Truly, the inspiration a musician gets seeing another listening intently makes for an inspired rendition. (Representational image/ Twitter)
Most ardent classical music lovers would have caught a December season in Chennai at some time or another; by chance I never made it to Chennai in December until several years of listening to all the great music festivals in North India.
As such, my first Marghazi experience was, to put it succinctly, simply mind-blowing! The sheer volume of concerts, the diverse content, the length of each concert, educative lec dems, and the duration of the music season was totally stunning. Knowing there were perhaps 50 concerts happening, dotted across the city, during a single day was overwhelming; knowing this continued for over a month, daunting! Realising that literally life stops for several hundred musicians of all types during these 30 days was awe inspiring.
Of course, the logistics involved in listening hit later – how to know what to hear when, and knowing, how to arrange tickets! The realisation that most concerts during the day are free, and usually only evening concerts ticketed struck one later.
The informative and erudite lec-dems are totally an eye opener — being conducted sometimes in English, by highly eloquent bi-lingual scholars is an experience that cannot be replicated in North Indian festivals. Sadly, in North India belittling scholarship amongst practising musicians is quite common; the unspoken assumption being, if you can’t sing or perform, you then talk about it.
Like in the North, a large part of the audience is grey haired; unlike in the North, laudably, several musicians also hear concerts. Truly, the inspiration a musician gets seeing another listening intently makes for an inspired rendition.
The sumptuous food items at each "sabha" are a delight; this aspect of the listening experience is not the norm at the music festivals in the North, exceptions being all festivals in Kolkata, Harivallabh, Jallandhar and Shankarlal Delhi. Other festivals like Sawai Pune, Tansen Gwalior, and Saptak Ahmedabad have very perfunctory "snack" arrangements, loftily assuming the musical fare is enough sustenance!
It was a pleasant surprise to hear artists from North India at Sabhas other than the Music Academy which of course has an old tradition of the December 31 concert being presented by an eminent North Indian musician. Ustad Ali Akbar Khan’s rare recording of Raga Lom Nat is only one of the treasures of the Academy archives.
One wondered what the North Indian artists perspective was. Ashwini Bhide Deshpande, who has been singing at Marghazi for more than 20 years shared "I always structure each concert carefully, seeing the type of audience I expect to sing for; Chennai audience is discerning, they are no novices. But I would never sing Ragas of Carnatic origin there; I know the audience looks forward to hearing our different Ragas."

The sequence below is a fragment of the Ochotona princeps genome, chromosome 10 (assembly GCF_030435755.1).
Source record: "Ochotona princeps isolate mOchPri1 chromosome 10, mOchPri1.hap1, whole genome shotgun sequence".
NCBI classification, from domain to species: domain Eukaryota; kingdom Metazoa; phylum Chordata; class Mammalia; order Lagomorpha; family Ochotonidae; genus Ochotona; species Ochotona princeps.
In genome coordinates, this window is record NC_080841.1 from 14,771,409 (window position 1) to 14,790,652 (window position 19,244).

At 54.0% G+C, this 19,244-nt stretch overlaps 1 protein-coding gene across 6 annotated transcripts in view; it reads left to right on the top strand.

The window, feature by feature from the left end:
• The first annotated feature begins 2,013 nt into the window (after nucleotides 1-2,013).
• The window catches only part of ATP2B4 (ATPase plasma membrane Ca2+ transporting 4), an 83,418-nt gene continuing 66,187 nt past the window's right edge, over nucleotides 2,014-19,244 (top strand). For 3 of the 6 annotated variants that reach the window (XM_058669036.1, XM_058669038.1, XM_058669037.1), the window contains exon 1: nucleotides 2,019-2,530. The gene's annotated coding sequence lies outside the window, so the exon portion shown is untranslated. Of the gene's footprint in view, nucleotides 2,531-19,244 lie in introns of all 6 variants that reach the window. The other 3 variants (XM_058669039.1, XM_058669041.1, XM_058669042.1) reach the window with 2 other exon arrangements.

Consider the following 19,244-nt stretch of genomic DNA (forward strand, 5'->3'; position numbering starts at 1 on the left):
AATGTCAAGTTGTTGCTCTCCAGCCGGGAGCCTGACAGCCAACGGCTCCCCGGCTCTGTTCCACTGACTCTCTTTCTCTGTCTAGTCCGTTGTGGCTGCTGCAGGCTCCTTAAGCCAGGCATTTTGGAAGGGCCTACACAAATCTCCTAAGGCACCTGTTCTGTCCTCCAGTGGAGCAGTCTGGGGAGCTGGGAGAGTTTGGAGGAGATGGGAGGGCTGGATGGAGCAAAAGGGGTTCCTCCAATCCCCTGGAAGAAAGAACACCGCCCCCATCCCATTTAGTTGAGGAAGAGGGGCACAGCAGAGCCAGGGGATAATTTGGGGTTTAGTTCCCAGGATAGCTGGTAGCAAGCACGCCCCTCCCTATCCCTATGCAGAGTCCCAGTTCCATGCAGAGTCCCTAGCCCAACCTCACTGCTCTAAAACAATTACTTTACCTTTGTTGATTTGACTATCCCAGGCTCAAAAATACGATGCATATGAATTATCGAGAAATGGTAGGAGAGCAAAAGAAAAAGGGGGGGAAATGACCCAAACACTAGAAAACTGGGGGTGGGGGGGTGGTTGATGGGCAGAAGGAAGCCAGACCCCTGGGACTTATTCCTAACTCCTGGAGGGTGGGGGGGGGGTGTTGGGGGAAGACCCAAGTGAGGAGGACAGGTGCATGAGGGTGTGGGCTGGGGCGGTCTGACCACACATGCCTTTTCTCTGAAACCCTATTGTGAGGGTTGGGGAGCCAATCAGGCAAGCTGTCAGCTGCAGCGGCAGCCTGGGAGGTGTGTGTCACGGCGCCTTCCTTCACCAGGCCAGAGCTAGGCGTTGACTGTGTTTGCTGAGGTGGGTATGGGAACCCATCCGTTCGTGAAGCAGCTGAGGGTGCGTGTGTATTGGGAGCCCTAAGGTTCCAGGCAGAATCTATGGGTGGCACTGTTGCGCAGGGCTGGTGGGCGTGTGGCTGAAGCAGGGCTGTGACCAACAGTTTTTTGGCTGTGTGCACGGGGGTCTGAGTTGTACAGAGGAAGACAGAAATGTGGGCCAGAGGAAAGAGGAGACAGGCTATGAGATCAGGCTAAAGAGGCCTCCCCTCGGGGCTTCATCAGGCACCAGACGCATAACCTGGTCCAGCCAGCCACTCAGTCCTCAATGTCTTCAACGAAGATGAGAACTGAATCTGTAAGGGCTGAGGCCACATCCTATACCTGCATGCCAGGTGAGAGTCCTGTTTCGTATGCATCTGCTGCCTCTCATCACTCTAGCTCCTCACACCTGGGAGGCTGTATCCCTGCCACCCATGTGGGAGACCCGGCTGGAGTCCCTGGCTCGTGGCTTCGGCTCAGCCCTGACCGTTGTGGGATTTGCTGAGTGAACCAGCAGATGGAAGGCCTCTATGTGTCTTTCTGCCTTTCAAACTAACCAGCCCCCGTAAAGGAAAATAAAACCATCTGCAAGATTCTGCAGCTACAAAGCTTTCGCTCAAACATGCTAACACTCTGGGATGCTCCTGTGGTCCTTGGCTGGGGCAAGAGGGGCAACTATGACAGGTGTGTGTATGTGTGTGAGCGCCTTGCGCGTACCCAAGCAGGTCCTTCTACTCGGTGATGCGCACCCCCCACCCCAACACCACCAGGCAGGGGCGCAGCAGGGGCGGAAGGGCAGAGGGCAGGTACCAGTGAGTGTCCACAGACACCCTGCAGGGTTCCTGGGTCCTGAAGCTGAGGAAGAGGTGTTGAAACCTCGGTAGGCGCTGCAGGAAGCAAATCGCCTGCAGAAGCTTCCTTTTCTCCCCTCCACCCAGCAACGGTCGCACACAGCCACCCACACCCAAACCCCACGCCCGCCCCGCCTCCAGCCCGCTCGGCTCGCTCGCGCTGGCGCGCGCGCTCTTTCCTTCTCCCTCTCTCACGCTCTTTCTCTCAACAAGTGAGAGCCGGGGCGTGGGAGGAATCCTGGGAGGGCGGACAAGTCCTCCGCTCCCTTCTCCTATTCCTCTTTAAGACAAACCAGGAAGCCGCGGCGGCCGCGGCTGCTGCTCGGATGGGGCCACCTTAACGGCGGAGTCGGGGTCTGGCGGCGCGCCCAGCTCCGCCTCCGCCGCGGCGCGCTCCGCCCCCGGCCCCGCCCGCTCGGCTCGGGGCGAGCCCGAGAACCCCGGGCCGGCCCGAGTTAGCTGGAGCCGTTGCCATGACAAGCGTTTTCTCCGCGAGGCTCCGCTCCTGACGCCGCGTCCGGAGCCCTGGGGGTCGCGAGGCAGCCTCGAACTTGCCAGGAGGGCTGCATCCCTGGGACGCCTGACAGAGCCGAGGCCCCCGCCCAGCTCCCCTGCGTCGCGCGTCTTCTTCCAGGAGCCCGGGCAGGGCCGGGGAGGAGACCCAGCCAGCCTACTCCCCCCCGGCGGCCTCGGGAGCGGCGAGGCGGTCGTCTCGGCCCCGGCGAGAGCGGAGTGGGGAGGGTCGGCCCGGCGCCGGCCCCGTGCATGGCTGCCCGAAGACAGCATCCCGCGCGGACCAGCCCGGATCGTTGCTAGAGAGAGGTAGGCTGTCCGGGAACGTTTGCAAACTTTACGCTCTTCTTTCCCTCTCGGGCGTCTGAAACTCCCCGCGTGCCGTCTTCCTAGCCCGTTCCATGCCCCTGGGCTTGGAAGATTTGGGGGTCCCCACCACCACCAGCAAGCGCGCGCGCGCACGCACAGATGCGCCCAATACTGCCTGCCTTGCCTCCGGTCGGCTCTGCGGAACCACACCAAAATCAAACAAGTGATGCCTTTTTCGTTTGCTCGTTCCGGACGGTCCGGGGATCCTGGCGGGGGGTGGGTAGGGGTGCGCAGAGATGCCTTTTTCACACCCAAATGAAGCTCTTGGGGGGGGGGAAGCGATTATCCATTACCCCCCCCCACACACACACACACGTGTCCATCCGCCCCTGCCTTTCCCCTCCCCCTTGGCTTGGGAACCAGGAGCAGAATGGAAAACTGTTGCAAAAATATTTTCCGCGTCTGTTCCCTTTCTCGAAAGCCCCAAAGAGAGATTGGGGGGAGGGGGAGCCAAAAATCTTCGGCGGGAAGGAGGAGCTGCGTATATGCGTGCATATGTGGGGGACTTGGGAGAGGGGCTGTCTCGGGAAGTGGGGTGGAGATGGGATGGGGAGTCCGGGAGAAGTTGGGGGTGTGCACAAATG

Ustad Rashid Khan felt the Chennai audience prefers to hear Carnatic vocal music, unlike other cities in the South. Flautist Rakesh Chaurasia who is invited for collaborative North-South concerts as often as for solos pointed out "since we are invited for what we are, we should stick to what we are known for. Of course, in a North South jugalbandi, the Ragas we perform will be those known to both of us, but while the ingredients are the same, the audience can savour the specialities of both traditions."
Admirably, in the last 10 years, the compulsory inclusion of a Carnatic artist at each of the major festivals in North India is now the norm, with Sawai Gandharva, Harivallabh, Saptak, Dover Lane, Tansen, and even the newer Shimla festival always hosting one or more Carnatic artist.
What was slightly shocking was the almost cavalier attitude of the seniors in the first rows to the younger artists performances; arriving late, getting up within 10 minutes of the concert — why not consider sitting discreetly at the back and unobtrusively leaving, if desired. This pervasive somewhat "entitled", know all attitude of some members of the audience was marked.
Another unsavoury custom was hearing that several Sabhas print a catalogue of the festival content — listing each performers repertoire. Wanting to pin down an artist on his repertoire, and the artiste submitting, and letting go of the spontaneity of the decision seemed very strange from the North Indian perspective. The lack of a rehearsal before a performance is considered admirable for us; most artistes even in the younger generation revel in claiming they decide in the green room which Raga to render, after hearing the earlier artist’s choice, and then think of which composition!
The tradition of jugalbandi concerts was another very pleasant Marghazi experience — clearly an old tradition as one recalls hearing perhaps the last time Pt Ravi Shankar performed on stage with his reclusive wife Annapurna Devi was at a Music Academy concert in the mid 1950s. In recent years, North South jugalbandis seem to be more popular. One hopes the tradition in the North of tabla solos, and tabla jugalbandis will come to the South too, with mridangam solo concerts, instead of waiting for the "tani avartanam", (the percussion interlude) as is the norm now.